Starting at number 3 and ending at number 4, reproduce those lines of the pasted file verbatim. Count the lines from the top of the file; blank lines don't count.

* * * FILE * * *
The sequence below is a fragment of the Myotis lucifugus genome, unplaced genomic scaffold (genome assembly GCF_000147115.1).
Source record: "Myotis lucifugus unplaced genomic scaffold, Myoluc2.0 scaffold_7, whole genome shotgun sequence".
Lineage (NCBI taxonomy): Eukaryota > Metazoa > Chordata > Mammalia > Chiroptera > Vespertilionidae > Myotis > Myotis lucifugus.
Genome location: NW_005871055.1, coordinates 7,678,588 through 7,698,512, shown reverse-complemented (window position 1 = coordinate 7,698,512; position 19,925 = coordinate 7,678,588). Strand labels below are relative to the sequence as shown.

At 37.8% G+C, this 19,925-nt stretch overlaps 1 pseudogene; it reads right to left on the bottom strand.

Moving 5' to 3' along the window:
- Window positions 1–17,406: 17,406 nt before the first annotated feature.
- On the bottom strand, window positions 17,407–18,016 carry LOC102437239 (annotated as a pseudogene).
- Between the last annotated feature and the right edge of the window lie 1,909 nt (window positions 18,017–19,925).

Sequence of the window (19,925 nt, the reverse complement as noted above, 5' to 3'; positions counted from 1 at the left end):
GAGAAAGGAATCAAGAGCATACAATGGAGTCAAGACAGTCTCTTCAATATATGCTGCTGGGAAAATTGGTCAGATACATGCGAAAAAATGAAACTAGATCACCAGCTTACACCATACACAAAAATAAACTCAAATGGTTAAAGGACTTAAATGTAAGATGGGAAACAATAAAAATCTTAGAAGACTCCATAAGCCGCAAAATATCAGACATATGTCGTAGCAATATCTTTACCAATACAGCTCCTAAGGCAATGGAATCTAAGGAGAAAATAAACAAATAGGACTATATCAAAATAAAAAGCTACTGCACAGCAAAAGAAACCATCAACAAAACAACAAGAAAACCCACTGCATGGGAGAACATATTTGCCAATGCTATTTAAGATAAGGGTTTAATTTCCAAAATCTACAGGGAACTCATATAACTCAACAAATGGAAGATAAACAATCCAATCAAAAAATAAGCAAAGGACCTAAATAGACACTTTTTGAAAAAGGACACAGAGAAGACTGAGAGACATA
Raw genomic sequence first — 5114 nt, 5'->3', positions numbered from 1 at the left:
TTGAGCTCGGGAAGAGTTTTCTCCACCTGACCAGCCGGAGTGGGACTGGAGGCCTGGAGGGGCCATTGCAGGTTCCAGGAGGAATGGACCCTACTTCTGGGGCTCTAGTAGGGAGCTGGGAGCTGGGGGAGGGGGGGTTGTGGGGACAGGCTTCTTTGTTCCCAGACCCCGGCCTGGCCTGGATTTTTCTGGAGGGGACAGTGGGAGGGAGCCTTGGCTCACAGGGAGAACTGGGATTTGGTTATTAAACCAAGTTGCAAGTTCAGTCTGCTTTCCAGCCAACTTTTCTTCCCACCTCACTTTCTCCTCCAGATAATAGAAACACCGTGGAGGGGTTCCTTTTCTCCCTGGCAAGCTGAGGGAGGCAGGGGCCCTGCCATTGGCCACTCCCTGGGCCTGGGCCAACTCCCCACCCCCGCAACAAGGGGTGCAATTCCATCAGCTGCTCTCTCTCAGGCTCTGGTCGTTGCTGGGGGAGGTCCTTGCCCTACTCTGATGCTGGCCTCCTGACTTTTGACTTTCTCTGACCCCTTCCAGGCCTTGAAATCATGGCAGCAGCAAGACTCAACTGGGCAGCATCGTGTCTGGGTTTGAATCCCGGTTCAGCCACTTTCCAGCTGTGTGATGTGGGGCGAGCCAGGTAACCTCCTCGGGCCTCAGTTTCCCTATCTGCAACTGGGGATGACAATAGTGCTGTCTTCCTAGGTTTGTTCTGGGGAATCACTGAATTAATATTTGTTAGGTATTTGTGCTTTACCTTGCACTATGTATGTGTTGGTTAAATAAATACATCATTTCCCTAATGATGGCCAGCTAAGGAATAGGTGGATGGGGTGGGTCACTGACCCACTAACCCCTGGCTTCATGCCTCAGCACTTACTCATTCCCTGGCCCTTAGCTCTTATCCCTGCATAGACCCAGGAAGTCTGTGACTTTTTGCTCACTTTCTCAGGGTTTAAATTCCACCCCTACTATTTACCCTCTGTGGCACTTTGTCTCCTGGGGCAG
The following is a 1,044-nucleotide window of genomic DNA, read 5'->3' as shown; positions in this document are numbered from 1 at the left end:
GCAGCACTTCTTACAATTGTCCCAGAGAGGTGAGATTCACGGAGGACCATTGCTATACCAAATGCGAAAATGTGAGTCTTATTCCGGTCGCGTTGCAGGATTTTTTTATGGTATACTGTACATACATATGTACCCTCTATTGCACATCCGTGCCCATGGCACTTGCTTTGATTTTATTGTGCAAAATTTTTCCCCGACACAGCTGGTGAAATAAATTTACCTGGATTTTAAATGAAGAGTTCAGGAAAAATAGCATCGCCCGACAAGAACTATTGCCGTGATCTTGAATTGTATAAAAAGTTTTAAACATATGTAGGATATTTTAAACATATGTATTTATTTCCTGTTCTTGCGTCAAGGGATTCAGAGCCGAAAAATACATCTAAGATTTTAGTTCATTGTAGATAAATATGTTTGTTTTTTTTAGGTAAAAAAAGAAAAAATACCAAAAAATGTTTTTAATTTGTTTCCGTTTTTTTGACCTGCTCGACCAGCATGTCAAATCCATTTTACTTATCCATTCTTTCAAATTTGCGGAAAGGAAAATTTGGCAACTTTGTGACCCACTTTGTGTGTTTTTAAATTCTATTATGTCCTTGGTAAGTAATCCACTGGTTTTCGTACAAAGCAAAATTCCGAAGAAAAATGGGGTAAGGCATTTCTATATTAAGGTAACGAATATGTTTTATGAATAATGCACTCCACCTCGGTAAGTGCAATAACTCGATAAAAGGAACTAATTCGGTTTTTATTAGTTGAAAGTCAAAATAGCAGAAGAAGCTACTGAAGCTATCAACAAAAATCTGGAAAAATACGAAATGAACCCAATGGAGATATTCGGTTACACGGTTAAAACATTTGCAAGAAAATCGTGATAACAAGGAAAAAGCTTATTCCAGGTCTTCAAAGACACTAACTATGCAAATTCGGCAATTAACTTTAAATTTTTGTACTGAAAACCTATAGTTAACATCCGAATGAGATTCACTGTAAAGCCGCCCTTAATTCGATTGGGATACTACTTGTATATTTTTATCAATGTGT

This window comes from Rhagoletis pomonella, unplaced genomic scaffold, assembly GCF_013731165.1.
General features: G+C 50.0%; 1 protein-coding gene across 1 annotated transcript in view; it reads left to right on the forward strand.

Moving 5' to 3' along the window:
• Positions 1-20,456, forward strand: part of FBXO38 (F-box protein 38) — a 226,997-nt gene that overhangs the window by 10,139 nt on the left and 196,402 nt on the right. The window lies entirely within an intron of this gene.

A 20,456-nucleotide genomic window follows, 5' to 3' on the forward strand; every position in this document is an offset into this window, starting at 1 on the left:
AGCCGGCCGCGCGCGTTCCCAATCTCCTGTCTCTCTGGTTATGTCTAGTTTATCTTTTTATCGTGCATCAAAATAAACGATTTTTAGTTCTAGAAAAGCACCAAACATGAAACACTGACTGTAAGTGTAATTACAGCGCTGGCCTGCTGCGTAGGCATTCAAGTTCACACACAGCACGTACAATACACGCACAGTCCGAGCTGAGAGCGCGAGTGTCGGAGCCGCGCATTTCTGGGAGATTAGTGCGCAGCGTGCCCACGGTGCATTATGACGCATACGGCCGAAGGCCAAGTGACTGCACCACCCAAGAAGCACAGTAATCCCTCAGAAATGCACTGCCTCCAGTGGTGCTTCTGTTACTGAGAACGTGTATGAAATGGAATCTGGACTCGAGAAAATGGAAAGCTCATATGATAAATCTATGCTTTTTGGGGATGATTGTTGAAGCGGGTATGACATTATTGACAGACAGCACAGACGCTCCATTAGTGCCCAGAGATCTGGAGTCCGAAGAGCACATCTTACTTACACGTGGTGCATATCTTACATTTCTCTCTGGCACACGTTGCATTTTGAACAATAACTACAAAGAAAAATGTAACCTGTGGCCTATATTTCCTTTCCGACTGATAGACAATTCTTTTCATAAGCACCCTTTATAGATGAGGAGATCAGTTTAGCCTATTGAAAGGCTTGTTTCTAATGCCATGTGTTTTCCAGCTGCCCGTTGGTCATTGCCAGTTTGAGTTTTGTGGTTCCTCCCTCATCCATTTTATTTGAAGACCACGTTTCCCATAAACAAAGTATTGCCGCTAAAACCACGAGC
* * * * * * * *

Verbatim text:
Lineage (NCBI taxonomy): Eukaryota > Metazoa > Chordata > Mammalia > Chiroptera > Vespertilionidae > Myotis > Myotis lucifugus.
Genome location: NW_005871055.1, coordinates 7,678,588 through 7,698,512, shown reverse-complemented (window position 1 = coordinate 7,698,512; position 19,925 = coordinate 7,678,588). Strand labels below are relative to the sequence as shown.